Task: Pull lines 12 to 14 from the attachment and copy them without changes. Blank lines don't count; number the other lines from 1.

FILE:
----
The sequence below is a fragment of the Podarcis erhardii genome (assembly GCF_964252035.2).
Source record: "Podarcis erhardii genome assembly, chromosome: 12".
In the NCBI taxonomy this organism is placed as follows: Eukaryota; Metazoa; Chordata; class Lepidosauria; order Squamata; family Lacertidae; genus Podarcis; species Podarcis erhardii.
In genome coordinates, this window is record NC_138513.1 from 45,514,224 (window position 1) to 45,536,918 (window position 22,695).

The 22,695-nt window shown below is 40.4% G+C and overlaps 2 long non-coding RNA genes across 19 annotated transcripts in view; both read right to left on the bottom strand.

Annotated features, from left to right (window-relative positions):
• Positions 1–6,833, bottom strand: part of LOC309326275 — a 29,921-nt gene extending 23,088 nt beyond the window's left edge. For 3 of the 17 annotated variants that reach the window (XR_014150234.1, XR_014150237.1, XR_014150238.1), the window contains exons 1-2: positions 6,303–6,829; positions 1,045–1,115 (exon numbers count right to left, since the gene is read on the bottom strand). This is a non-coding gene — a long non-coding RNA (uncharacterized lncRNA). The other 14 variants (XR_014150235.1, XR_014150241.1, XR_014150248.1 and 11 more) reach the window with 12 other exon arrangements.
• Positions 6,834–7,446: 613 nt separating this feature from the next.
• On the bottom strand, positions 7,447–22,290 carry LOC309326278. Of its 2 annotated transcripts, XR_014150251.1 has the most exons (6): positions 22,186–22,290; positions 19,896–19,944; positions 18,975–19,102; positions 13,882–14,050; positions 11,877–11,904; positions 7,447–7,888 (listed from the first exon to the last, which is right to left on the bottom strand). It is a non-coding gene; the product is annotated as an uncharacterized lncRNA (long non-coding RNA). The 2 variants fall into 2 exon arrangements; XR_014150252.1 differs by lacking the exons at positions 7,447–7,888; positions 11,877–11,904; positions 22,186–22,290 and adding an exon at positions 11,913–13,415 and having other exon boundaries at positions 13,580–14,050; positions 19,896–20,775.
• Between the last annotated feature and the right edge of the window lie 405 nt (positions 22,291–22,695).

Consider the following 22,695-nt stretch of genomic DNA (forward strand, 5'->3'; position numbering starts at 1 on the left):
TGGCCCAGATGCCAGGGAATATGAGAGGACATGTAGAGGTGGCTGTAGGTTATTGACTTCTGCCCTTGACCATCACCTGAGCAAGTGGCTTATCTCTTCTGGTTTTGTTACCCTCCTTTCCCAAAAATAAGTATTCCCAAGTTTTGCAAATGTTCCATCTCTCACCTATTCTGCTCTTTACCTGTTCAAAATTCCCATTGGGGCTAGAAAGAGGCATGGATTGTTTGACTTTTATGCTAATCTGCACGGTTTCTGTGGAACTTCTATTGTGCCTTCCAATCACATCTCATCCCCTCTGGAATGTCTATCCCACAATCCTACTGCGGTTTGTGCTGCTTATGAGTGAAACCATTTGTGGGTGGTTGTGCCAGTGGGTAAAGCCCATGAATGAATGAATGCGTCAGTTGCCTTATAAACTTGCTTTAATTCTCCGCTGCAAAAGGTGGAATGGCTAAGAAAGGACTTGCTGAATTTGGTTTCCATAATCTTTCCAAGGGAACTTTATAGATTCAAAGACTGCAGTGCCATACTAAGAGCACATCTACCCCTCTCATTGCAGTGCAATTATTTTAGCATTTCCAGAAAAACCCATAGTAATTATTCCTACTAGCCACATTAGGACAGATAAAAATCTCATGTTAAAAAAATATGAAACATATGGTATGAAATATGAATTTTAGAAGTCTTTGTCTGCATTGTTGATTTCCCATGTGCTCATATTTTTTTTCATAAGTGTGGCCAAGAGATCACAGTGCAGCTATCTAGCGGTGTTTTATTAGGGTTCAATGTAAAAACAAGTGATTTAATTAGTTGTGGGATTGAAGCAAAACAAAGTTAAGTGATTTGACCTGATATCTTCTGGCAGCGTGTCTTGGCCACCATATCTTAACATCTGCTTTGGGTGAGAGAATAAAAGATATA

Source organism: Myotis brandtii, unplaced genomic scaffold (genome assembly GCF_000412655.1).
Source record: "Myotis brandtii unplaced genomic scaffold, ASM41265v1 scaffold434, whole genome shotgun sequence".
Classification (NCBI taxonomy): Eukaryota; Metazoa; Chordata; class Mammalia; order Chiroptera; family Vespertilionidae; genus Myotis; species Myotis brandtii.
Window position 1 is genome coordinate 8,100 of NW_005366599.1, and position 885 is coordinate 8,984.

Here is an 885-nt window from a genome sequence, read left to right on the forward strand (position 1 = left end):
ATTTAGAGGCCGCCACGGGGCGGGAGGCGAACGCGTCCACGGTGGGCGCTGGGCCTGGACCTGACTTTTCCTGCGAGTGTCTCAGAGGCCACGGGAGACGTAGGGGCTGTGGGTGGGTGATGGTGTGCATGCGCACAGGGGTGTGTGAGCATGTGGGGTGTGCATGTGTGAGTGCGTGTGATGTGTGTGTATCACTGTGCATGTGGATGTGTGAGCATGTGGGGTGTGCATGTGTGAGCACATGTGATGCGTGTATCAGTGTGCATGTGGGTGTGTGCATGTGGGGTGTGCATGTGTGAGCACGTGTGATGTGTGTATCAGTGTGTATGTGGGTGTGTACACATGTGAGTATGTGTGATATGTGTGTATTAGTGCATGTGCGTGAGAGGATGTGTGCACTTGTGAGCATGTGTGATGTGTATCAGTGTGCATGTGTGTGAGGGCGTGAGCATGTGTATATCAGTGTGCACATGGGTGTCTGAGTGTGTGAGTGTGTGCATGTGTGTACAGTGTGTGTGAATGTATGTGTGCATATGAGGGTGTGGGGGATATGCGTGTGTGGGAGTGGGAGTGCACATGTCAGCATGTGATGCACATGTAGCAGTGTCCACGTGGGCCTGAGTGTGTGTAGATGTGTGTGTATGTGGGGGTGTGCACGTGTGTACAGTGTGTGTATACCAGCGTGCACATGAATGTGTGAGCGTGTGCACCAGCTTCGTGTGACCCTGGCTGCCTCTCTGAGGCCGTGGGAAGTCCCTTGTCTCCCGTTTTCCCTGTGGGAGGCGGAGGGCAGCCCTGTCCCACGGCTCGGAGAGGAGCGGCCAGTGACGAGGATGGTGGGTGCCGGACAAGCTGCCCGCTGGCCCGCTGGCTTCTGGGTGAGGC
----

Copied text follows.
TGGCCCAGATGCCAGGGAATATGAGAGGACATGTAGAGGTGGCTGTAGGTTATTGACTTCTGCCCTTGACCATCACCTGAGCAAGTGGCTTATCTCTTCTGGTTTTGTTACCCTCCTTTCCCAAAAATAAGTATTCCCAAGTTTTGCAAATGTTCCATCTCTCACCTATTCTGCTCTTTACCTGTTCAAAATTCCCATTGGGGCTAGAAAGAGGCATGGATTGTTTGACTTTTATGCTAATCTGCACGGTTTCTGTGGAACTTCTATTGTGCCTTCCAATCACATCTCATCCCCTCTGGAATGTCTATCCCACAATCCTACTGCGGTTTGTGCTGCTTATGAGTGAAACCATTTGTGGGTGGTTGTGCCAGTGGGTAAAGCCCATGAATGAATGAATGCGTCAGTTGCCTTATAAACTTGCTTTAATTCTCCGCTGCAAAAGGTGGAATGGCTAAGAAAGGACTTGCTGAATTTGGTTTCCATAATCTTTCCAAGGGAACTTTATAGATTCAAAGACTGCAGTGCCATACTAAGAGCACATCTACCCCTCTCATTGCAGTGCAATTATTTTAGCATTTCCAGAAAAACCCATAGTAATTATTCCTACTAGCCACATTAGGACAGATAAAAATCTCATGTTAAAAAAATATGAAACATATGGTATGAAATATGAATTTTAGAAGTCTTTGTCTGCATTGTTGATTTCCCATGTGCTCATATTTTTTTTCATAAGTGTGGCCAAGAGATCACAGTGCAGCTATCTAGCGGTGTTTTATTAGGGTTCAATGTAAAAACAAGTGATTTAATTAGTTGTGGGATTGAAGCAAAACAAAGTTAAGTGATTTGACCTGATATCTTCTGGCAGCGTGTCTTGGCCACCATATCTTAACATCTGCTTTGGGTGAGAGAATAAAAGATATA

Source organism: Myotis brandtii, unplaced genomic scaffold (genome assembly GCF_000412655.1).
Source record: "Myotis brandtii unplaced genomic scaffold, ASM41265v1 scaffold434, whole genome shotgun sequence".